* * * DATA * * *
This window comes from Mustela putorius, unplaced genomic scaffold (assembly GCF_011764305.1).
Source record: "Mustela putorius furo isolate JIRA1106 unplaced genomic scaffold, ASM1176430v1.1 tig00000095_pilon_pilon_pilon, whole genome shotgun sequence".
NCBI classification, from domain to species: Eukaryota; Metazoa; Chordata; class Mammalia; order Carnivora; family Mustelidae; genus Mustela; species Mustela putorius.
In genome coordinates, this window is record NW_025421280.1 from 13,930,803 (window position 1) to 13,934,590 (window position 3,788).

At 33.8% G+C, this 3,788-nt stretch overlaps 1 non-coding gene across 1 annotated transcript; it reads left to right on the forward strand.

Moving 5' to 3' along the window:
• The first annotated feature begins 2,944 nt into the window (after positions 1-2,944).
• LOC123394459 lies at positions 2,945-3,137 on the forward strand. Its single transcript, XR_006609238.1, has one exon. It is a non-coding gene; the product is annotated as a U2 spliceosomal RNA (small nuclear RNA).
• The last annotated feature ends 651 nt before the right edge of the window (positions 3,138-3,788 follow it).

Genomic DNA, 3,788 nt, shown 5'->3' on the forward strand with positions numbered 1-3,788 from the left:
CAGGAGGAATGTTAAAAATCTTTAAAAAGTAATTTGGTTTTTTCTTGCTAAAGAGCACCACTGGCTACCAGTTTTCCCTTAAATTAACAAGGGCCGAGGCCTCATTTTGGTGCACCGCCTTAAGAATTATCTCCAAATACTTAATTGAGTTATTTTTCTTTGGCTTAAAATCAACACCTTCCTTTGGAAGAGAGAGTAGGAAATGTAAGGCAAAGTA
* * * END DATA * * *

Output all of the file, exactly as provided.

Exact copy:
This window comes from Mustela putorius, unplaced genomic scaffold (assembly GCF_011764305.1).
Source record: "Mustela putorius furo isolate JIRA1106 unplaced genomic scaffold, ASM1176430v1.1 tig00000095_pilon_pilon_pilon, whole genome shotgun sequence".
NCBI classification, from domain to species: Eukaryota; Metazoa; Chordata; class Mammalia; order Carnivora; family Mustelidae; genus Mustela; species Mustela putorius.
In genome coordinates, this window is record NW_025421280.1 from 13,930,803 (window position 1) to 13,934,590 (window position 3,788).

At 33.8% G+C, this 3,788-nt stretch overlaps 1 non-coding gene across 1 annotated transcript; it reads left to right on the forward strand.

Moving 5' to 3' along the window:
• The first annotated feature begins 2,944 nt into the window (after positions 1-2,944).
• LOC123394459 lies at positions 2,945-3,137 on the forward strand. Its single transcript, XR_006609238.1, has one exon. It is a non-coding gene; the product is annotated as a U2 spliceosomal RNA (small nuclear RNA).
• The last annotated feature ends 651 nt before the right edge of the window (positions 3,138-3,788 follow it).

Genomic DNA, 3,788 nt, shown 5'->3' on the forward strand with positions numbered 1-3,788 from the left:
CAGGAGGAATGTTAAAAATCTTTAAAAAGTAATTTGGTTTTTTCTTGCTAAAGAGCACCACTGGCTACCAGTTTTCCCTTAAATTAACAAGGGCCGAGGCCTCATTTTGGTGCACCGCCTTAAGAATTATCTCCAAATACTTAATTGAGTTATTTTTCTTTGGCTTAAAATCAACACCTTCCTTTGGAAGAGAGAGTAGGAAATGTAAGGCAAAGTA